So here are 3 things today’s hip and savvy leaders are doing to re-imagine how they lead in the 21st Century.

  1. They ask for advice.  Savvy leaders know that the days when they had all the answers are long gone.  Today, the employees in the trenches know more about what’s going on than they do.  After all, how current can you be when you’re stuck in meetings all day and most of your job requires you to ensure your team’s compliance with those countless regulations and policies required under HIPAA, SOX, MOUSE (just kidding).  Getting your team involved and listening to their ideas is instrumental for successful leaders in the future.
  2. They are willing to bend the rules. Let’s face it, the only way we are going to shed our old leadership comfort zones are to experiment with new ones. The only way to do that is if we bend the rules of how the game is played.  Now I’m certainly not advocating we go and break corporate rules and get ourselves into trouble.  I’m talking about breaking the rules we’ve used from the past to lead in the future. So for example, just because something hasn’t been done before doesn’t mean it shouldn’t be done. Just because our best practices don’t align with the new idea being considered doesn’t mean we shouldn’t test the “best” practice to see if                 something better should replace it.  Bend the rules and test the “what-ifs”.  Those  “what-ifs” are the secret to staying viable in the future.
  3. They learn. If you aren’t open to learning new things every day you will not make it as a leader in the 21st Century.  The pace of change is grueling and it’s constantly challenging what we know on any given day.  If you want to sit on your laurels and reap the benefits of the expertise you’ve developed in the past, you will become the poster child for poor leadership.  You need to be in constant learning mode to hold the privilege of leading a team going forward.  By your example, your team will know that they need to stay sharp and keep their skills up to date. And here’s a secret:  you know those pesky 20-somethings that drive you crazy?  They are a GREAT resource for you to keep you learning and to stay relevant with what is happening in the world today.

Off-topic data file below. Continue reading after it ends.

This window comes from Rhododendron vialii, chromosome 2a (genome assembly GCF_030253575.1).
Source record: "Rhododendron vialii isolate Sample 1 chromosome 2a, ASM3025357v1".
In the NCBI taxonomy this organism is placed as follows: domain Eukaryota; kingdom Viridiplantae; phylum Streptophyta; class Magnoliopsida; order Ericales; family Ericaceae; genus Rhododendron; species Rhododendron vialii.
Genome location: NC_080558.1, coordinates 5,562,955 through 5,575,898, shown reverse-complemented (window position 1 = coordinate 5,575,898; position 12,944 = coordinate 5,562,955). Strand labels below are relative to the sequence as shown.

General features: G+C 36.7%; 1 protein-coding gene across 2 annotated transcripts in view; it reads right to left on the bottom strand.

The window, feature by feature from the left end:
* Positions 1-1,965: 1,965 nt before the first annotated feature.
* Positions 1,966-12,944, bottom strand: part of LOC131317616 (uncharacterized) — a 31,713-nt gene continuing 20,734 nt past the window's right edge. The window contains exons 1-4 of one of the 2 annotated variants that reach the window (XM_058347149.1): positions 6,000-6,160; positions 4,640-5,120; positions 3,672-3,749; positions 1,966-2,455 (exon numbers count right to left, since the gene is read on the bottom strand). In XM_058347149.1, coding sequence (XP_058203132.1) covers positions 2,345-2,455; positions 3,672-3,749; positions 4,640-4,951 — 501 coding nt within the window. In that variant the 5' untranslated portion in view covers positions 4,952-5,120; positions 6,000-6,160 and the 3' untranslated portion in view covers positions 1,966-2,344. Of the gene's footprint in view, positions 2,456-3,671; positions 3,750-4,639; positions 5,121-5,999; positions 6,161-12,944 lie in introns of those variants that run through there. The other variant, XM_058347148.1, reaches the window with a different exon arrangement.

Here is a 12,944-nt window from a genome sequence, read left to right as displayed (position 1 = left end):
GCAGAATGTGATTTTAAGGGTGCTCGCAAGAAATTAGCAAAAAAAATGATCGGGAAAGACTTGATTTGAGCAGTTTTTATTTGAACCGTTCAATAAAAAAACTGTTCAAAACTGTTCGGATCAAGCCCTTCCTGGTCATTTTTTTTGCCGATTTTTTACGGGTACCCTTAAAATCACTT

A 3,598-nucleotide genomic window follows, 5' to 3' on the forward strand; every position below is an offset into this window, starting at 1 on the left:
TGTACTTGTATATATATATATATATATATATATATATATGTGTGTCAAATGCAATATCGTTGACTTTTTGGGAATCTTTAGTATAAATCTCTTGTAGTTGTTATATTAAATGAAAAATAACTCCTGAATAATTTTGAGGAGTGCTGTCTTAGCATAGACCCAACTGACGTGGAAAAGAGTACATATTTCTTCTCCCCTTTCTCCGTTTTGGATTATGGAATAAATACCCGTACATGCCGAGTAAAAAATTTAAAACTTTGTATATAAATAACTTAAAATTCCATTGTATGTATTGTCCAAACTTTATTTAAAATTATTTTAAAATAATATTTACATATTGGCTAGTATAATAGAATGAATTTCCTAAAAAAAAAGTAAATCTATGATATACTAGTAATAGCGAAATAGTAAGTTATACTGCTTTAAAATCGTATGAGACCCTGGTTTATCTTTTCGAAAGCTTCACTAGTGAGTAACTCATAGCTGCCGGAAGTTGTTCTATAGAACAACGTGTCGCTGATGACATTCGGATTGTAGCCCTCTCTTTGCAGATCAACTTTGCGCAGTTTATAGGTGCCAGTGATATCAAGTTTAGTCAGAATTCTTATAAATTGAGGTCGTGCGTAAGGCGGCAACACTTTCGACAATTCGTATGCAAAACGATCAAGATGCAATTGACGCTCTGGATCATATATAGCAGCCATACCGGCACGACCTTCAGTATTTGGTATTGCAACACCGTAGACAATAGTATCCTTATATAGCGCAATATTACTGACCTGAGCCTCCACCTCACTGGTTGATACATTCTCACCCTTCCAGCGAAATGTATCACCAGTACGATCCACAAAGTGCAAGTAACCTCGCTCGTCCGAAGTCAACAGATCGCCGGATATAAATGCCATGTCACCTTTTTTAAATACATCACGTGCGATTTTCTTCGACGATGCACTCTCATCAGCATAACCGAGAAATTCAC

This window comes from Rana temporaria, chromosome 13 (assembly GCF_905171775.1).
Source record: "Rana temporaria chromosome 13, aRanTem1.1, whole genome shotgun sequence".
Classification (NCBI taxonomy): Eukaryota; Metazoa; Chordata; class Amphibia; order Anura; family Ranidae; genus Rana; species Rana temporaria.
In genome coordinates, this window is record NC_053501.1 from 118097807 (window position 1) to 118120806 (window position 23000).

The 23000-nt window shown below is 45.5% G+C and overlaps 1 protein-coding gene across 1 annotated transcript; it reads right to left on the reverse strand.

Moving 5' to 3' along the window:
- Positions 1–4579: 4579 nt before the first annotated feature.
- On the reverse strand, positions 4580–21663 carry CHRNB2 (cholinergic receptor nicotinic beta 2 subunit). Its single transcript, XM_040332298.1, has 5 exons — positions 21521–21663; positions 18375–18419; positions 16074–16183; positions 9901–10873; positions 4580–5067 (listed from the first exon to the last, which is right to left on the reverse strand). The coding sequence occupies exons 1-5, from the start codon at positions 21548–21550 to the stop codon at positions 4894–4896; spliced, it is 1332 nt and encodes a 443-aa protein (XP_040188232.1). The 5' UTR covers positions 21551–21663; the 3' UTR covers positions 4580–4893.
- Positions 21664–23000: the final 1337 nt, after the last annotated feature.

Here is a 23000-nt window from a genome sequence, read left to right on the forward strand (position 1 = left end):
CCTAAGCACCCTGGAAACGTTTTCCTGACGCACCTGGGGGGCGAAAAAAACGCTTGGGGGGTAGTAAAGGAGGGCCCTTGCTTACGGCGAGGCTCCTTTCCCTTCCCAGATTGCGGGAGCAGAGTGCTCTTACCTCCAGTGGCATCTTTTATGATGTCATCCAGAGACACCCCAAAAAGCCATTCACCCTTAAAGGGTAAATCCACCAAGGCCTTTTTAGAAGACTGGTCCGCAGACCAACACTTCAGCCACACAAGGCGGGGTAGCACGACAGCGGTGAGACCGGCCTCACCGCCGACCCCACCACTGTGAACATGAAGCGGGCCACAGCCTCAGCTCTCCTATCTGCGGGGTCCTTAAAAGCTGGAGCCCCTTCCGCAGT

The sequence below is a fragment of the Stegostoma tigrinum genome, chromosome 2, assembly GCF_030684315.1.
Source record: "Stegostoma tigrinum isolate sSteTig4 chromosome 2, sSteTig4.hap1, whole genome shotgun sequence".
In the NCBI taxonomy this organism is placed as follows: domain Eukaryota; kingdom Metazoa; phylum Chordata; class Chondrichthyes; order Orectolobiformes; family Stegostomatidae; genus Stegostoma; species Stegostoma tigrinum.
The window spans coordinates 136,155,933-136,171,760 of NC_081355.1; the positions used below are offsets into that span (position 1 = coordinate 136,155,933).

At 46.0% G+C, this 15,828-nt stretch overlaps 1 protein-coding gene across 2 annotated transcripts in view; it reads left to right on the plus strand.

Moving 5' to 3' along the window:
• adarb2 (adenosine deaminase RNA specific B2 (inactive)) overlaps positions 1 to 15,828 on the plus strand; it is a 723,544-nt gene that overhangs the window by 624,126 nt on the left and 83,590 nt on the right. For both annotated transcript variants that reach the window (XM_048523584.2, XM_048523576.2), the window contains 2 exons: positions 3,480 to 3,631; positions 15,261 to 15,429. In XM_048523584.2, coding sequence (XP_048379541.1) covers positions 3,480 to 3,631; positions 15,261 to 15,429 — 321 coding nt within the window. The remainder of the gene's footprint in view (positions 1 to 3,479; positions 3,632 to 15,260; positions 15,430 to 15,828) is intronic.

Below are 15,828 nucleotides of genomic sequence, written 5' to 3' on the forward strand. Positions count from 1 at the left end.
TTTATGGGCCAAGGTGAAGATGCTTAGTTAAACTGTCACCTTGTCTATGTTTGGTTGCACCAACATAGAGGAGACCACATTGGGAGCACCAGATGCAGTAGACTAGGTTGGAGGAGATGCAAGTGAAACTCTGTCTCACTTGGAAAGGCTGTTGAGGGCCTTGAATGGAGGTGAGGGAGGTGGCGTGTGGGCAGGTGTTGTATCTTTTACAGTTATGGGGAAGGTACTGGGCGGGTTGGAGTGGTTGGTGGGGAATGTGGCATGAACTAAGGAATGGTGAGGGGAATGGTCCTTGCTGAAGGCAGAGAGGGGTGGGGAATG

So how about it? Do you want to just take up space until you reach retirement or do you want to make a difference to the generations of up and coming leaders that are watching you for clues on how to be the best of the best? It’s your choice.  If we are to re-imagine what leadership is going to be in the 21st Century, it starts with us – the leaders that have the courage to be different, be bold and willing to shed the past to make room for the future.